Learning my independence

By Bailey Klingaman – Digital Editor

I don’t want to imagine where I would be without The 1851 Chronicle. This organization isn’t just a club or a piece of paper. To me, this is a family.

In the three years I’ve been with The Chronicle, I’ve never been bored. The first story I ever volunteered to write was never finished. The second story would have been better if it wasn’t finished either. The third story, some improvement. Our club advisor, Professor Marie Franklin, has been encouraging me at every step. I’ve had other students to rely on and learn from. I’ve never been alone.

After years of constant support, it was nerve-wracking to think of myself out in the big world by myself. Sometimes, I think I would have been better off with less structure from The Chronicle. Maybe then I would have some experience with learning independently.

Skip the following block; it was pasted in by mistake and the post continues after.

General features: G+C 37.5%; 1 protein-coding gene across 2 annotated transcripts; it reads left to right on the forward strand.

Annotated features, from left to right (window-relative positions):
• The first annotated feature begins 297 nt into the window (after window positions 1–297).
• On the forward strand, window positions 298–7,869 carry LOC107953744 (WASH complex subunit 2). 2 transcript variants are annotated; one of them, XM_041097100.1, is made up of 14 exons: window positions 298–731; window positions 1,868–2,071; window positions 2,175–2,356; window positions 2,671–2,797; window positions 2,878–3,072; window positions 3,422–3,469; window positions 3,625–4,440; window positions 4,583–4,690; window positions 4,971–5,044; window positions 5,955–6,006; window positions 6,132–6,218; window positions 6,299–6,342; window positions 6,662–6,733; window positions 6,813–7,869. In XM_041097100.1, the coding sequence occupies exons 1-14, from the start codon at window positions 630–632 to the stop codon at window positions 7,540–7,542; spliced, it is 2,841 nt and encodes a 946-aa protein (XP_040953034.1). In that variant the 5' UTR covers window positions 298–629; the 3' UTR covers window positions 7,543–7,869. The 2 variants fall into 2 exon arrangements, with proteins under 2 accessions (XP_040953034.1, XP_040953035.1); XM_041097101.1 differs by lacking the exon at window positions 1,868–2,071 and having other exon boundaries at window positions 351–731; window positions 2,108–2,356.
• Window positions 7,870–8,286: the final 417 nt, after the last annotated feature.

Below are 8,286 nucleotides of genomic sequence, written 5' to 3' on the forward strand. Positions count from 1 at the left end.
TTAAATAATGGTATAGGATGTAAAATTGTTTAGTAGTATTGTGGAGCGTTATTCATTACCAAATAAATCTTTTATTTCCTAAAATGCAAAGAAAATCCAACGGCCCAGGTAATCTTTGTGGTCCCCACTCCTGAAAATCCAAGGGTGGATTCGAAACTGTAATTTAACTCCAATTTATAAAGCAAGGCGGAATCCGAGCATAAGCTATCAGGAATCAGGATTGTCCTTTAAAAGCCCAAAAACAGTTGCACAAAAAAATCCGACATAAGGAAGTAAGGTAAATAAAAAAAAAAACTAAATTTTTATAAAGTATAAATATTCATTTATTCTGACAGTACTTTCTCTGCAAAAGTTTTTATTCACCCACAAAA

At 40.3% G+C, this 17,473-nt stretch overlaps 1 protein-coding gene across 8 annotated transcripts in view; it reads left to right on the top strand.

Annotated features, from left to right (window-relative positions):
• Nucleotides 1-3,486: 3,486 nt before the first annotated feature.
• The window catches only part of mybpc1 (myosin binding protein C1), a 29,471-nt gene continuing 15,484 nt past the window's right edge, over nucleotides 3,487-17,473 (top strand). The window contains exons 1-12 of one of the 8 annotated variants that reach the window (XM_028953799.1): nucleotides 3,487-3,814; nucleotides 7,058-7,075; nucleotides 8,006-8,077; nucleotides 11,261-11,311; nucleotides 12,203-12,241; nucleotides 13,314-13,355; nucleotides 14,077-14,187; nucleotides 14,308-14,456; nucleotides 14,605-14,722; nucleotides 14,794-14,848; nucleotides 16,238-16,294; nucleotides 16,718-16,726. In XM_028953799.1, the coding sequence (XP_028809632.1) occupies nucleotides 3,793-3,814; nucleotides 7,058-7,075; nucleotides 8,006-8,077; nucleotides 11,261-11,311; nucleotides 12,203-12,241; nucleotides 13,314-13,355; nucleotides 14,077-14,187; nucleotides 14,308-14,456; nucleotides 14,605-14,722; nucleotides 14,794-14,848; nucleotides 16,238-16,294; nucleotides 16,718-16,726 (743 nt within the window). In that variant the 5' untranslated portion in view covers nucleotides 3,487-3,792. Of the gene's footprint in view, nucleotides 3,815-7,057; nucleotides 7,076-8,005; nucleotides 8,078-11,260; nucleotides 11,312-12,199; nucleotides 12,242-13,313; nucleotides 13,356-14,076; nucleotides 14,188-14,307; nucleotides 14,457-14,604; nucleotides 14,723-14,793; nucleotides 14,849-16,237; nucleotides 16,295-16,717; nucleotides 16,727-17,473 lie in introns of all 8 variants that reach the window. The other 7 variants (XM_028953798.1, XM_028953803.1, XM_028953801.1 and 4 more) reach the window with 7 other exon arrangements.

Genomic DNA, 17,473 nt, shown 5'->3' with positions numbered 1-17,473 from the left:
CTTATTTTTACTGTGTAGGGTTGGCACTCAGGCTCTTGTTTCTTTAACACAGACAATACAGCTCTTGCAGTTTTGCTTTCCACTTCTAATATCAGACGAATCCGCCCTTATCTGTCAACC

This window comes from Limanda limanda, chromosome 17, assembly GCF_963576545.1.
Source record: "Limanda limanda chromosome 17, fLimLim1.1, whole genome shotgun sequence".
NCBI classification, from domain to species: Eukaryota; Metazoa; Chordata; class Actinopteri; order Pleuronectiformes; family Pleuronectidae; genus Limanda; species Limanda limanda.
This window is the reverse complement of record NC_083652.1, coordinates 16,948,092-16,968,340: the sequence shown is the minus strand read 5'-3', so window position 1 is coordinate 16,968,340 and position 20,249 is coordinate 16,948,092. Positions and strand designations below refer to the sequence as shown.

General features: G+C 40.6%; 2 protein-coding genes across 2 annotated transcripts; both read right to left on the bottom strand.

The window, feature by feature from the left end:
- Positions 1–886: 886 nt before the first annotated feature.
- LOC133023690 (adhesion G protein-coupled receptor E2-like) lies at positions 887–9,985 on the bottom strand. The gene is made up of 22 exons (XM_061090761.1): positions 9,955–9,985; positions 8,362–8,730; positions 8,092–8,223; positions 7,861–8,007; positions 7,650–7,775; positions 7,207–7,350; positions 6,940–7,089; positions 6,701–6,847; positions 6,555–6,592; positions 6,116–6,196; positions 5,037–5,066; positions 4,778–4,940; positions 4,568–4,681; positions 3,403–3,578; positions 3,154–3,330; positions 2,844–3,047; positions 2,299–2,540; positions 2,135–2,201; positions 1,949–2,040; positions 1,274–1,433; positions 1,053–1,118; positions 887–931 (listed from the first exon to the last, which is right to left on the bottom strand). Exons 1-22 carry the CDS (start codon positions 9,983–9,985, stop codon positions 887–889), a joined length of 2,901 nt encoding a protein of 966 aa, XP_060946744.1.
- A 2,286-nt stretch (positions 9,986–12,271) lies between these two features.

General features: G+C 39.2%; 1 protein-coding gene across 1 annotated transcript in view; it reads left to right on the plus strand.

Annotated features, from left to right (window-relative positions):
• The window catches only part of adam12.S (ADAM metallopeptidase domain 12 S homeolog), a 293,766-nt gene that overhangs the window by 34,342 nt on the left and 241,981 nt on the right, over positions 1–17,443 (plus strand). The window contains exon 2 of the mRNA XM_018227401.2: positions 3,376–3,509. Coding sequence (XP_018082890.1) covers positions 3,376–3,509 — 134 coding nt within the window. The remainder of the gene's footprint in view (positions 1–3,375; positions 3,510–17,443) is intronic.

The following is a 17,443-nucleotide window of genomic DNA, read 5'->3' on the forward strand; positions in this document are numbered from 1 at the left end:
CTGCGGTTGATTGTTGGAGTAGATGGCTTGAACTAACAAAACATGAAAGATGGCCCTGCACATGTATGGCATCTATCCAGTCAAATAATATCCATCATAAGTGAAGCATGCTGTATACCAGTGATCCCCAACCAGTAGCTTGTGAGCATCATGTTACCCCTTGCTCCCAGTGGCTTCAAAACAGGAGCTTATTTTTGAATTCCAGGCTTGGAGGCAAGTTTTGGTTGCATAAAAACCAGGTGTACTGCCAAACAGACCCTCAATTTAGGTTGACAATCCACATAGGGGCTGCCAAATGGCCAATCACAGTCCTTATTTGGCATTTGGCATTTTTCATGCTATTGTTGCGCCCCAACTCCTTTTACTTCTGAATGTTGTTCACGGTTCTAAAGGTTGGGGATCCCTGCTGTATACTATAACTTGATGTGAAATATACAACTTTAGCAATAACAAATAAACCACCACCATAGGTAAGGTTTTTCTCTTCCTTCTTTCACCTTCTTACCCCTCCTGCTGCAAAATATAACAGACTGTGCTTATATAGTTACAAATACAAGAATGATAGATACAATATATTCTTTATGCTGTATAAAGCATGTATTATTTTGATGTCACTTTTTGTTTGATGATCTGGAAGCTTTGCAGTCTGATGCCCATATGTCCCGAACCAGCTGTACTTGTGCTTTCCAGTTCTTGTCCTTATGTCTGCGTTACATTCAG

However, I’ve come to realize the newspaper and the family we’ve built there has never been a shelter against the rest of the world. I haven’t been protected from independence. There’s been a community for me to count on, but that doesn’t take away from the hours I’ve spent interviewing, researching, and writing articles, or the time I’ve spent designing the newsletter, managing social media, and updating the website with my co-editor.

I haven’t been deprived of developing individually, The Chronicle has been encouraging me to do it since I first stepped foot in our office.

This realization encouraged me to step out of my comfort zone and apply to jobs farther from home. In July, I’ll be moving to Texas to start full-time at my post-grad job.

I don’t just owe this accomplishment to The 1851 Chronicle for giving me the necessary experience, but also for teaching me that I am capable of more than I know.

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